Videos hint at why tree bats may die at wind turbines

thermal image of bat at wind turbine

Heat-sensitive cameras give hints as to why tree bats fly so close to wind turbines.

Image courtesy of Paul Cryan

Wind turbines can be deadly for bats. Each year tens of thousands to hundreds of thousands are thought to fall victim to the tall, whirling turbines. Now, footage from heat-sensitive cameras suggests one reason why. Air currents at wind turbines appear to mimic the way air flows around tall trees. Tree bats in particular use these air flows to find food, other bats and a place to roost. Following similar air flows at wind turbines may lead more tree bats than non-tree bats to their deaths, scientists suggest September 29 in the Proceedings of the National Academy of Sciences.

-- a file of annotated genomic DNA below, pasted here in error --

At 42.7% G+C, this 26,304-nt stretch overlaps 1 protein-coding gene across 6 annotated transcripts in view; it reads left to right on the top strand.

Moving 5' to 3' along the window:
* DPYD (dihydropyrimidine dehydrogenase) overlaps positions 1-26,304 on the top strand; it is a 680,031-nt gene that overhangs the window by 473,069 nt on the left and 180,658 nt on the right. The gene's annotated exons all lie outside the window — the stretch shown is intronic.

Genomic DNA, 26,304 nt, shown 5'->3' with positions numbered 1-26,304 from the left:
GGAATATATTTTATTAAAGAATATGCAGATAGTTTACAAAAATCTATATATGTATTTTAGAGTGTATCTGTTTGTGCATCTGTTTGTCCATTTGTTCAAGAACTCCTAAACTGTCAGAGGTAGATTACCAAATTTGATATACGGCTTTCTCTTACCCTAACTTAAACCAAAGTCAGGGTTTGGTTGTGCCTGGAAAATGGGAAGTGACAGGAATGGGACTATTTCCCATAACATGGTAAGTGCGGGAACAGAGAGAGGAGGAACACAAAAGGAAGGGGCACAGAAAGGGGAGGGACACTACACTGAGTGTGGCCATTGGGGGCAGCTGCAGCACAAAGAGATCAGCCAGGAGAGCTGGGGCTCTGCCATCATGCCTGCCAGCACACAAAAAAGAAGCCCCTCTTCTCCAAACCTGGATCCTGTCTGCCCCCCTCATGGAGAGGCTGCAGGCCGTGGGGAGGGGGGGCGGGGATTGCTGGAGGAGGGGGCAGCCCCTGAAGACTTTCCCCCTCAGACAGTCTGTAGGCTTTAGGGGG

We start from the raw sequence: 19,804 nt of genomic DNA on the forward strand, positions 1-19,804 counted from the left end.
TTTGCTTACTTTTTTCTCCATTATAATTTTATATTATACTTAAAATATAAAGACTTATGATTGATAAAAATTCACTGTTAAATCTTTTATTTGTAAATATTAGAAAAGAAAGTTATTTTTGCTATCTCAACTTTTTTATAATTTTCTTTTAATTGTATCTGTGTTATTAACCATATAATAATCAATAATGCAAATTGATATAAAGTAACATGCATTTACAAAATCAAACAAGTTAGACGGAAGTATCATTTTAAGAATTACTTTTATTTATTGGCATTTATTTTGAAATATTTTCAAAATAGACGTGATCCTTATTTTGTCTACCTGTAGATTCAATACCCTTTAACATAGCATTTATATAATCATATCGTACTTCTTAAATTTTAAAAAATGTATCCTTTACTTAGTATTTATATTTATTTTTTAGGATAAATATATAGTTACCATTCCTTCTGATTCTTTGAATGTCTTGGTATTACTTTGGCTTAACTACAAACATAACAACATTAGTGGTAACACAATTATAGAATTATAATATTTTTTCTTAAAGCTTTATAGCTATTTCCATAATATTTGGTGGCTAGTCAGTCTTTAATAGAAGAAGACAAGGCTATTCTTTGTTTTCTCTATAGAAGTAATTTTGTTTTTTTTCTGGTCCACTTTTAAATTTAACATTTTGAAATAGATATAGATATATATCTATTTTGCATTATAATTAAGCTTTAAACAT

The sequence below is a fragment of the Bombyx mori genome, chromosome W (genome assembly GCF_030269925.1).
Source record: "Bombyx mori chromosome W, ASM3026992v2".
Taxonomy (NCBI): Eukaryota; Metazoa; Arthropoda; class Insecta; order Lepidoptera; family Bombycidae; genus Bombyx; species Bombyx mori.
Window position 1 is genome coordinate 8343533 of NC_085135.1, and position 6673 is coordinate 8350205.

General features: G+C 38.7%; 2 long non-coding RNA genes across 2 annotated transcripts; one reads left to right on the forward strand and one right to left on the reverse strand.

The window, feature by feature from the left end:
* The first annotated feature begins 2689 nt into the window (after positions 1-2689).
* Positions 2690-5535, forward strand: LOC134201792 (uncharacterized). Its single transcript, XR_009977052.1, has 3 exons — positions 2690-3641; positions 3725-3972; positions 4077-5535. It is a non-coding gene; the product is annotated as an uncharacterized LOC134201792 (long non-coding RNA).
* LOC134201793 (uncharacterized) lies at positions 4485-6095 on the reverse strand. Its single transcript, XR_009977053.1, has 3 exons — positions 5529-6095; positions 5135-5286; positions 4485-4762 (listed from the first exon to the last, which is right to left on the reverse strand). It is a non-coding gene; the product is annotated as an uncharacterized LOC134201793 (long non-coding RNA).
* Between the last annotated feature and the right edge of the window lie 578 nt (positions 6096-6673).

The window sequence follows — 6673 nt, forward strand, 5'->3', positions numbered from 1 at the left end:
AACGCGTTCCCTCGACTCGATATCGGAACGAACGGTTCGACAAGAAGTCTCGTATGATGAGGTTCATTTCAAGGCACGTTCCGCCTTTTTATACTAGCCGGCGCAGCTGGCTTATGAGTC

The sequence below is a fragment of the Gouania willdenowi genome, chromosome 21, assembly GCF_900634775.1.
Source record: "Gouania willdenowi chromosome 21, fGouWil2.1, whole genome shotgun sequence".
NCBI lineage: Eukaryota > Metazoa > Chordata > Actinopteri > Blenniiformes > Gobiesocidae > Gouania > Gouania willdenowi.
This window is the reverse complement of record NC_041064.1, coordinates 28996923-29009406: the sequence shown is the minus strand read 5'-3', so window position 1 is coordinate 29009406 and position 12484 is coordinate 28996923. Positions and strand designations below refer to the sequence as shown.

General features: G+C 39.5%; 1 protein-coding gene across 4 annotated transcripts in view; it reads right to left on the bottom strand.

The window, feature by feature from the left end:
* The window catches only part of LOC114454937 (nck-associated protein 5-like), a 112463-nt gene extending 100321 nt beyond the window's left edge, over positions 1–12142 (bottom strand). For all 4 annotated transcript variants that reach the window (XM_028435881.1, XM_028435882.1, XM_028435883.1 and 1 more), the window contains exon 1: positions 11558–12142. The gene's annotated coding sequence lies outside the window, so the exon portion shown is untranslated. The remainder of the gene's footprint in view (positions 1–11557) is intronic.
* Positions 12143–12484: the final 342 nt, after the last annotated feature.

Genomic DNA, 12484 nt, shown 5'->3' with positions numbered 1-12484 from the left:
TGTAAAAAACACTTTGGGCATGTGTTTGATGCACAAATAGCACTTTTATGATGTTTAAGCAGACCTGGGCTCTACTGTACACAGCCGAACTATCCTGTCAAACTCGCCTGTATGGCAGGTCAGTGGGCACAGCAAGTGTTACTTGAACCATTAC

Bats investigate wind turbines, with the bat in the second clip 
repeatedly returning after close encounters with the turbine blades.
Credit: P.M. Cryan et al/PNAS 2014.

Ashley Yeager is the associate news editor at Science News. She has worked at The Scientist, the Simons Foundation, Duke University and the W.M. Keck Observatory, and was the web producer for Science News from 2013 to 2015. She has a bachelor’s degree in journalism from the University of Tennessee, Knoxville, and a master’s degree in science writing from MIT.

More Stories from Science News on Animals